The Airline Operators of Nigeria (AON) has been dragged to court by the Nigeria Civil Aviation Authority (NCAA), for failing to pay the new charges it introduced recently where it imposed $4,000 (N640,000) take-off fee for non-scheduled operation of foreign registered aircraft and $3,000 (N480,000) for locally registered aircraft. NCAA says the operators’ refusal to pay the fees was illegal.
In the summons instituted at the Federal High Court in Lagos, NCAA said it imposed the fees on the operators in line with its mandate as a regulatory agency in the aviation industry.
In the suit, NCAA said by the “true construction of Section 30 (2) (q) and 30 (5) of the Civil Aviation Act of 2006, it is empowered to impose fees on all foreign and Nigerian registered aircraft engaged in non-scheduled operation conveyed vide order of August 28, 2013.”
It argued that if the answer to the above question was in the affirmative, then “whether the plaintiff acted within the laws empowering it, has the powers to impose the said fees.
“That in line with its mandate, the plaintiff issued an order dated August 28 to all operators titled: ‘Order Charging Certain Fees on Operators in General Aviation.”
NCAA said by the said order, all foreign registered aircraft engaging in non-scheduled operations were expected to pay “forthwith $4,000 for every departure; that by the same order, all Nigerian registered engaging in non-scheduled operations are to pay forthwith $3000.”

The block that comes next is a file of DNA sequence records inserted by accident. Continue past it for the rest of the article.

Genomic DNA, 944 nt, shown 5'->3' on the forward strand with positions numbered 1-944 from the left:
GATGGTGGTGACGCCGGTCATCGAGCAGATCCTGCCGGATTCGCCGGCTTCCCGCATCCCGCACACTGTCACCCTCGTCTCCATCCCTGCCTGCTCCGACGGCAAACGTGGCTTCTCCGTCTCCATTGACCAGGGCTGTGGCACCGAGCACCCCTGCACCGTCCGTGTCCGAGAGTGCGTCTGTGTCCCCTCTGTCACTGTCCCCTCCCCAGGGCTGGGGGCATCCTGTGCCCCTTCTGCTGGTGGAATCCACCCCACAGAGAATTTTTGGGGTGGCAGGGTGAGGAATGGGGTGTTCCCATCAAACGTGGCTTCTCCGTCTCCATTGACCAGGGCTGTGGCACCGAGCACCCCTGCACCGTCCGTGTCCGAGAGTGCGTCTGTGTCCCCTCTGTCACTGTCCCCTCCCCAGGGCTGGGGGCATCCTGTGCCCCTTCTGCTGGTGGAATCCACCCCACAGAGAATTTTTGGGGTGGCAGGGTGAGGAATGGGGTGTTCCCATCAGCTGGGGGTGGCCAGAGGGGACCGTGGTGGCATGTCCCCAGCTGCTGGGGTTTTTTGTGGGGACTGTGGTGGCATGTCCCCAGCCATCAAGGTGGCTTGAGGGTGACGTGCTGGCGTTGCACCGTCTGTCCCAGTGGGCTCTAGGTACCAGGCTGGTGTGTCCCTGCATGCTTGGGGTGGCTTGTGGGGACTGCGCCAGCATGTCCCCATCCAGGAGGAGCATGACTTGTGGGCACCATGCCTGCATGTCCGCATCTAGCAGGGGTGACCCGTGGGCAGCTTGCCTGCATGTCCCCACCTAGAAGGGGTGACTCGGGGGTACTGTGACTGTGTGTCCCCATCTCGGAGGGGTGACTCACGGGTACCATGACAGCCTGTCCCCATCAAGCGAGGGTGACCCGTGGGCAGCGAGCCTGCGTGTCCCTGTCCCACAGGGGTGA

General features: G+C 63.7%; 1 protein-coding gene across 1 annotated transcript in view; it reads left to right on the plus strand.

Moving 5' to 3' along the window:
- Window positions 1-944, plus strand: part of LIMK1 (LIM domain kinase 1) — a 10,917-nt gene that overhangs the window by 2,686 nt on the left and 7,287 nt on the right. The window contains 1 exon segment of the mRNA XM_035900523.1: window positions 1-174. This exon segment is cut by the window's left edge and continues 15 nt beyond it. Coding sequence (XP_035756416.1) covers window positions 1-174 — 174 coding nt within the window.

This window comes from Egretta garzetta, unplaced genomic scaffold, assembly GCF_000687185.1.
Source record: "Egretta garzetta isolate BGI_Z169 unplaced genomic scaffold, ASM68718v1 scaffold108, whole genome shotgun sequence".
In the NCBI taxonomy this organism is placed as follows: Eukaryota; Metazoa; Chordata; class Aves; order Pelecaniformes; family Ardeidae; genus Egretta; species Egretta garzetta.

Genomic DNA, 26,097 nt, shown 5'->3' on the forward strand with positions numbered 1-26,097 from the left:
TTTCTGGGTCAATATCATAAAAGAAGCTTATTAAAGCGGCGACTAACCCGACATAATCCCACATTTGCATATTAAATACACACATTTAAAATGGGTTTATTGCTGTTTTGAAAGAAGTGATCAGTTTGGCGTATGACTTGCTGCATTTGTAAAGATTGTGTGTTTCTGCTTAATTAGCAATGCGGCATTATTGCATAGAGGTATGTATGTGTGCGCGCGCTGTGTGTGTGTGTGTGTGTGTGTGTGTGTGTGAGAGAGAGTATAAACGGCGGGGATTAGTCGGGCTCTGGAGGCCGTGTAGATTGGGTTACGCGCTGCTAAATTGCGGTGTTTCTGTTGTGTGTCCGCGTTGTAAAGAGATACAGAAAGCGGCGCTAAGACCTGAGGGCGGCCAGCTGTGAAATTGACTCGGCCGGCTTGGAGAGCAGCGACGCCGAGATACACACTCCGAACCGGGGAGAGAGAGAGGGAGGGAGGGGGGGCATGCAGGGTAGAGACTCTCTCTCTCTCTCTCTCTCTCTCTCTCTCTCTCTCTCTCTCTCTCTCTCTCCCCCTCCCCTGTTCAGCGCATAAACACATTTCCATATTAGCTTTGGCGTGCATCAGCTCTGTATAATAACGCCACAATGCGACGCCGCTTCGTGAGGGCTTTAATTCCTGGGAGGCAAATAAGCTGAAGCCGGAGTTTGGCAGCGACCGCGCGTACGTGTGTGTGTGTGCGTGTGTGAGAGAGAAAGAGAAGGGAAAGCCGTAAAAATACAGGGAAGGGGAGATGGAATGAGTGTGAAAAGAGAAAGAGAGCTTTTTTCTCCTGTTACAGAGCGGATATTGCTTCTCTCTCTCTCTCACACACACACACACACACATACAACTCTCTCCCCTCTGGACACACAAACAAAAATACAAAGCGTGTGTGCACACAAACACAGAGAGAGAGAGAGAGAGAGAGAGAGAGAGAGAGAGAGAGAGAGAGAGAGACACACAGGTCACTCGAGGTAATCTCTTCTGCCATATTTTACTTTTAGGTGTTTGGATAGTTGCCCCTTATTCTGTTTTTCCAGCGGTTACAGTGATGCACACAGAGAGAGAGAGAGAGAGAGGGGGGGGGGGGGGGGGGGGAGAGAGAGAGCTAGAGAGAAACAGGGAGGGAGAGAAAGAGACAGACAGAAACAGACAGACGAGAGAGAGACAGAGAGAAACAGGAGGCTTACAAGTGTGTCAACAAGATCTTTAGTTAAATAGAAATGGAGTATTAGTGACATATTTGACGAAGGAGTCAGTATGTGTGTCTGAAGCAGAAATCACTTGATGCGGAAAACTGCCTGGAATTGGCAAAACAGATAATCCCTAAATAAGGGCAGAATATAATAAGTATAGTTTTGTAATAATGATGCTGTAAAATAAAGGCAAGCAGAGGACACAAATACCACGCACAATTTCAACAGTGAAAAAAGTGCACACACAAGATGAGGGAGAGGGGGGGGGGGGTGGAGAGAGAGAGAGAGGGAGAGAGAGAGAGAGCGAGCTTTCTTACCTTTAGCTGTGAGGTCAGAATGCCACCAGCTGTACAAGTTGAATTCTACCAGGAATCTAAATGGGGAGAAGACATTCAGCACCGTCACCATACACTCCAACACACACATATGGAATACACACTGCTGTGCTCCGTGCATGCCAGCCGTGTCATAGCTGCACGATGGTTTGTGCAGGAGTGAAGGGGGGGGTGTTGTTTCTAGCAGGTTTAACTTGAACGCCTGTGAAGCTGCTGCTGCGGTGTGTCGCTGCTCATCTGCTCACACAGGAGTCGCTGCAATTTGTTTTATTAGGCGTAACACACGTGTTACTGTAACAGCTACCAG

In view of this, the NCAA therefore gave AON eight days to respond to the summons issued upon the application of the regulatory body, which was responsible for the formulation and implementation of policies and strategies for the promotion and encouragement of civil aviation in Nigeria.
Submitting the summon on behalf of NCAA, Legal Adviser to the Ministry of Aviation, Bola Odugbesan, insisted that by the mandate given to NCAA, it had given order for the charges to be paid and that AON should pay the fees.
The newly-introduced fees has been a subject of controversy and they are seriously being contested and opposed by the operators, who describe the imposition of the fees as highhandedness and autocratic attitude of the regulatory body and also the Ministry of Aviation.
The operators said the fees did not have any bearing on any of the known charges in international aviation because it was neither part of the navigational charges nor fees paid for safety oversight.
The operators said if the objective of the fees was to discourage those who operate illegal charter with aircraft registered as privately owned, NCAA should single out those operators doing that and introduce punitive measures to check their excesses, adding that the fees which they described as outrageous would whittle the growth of the sector.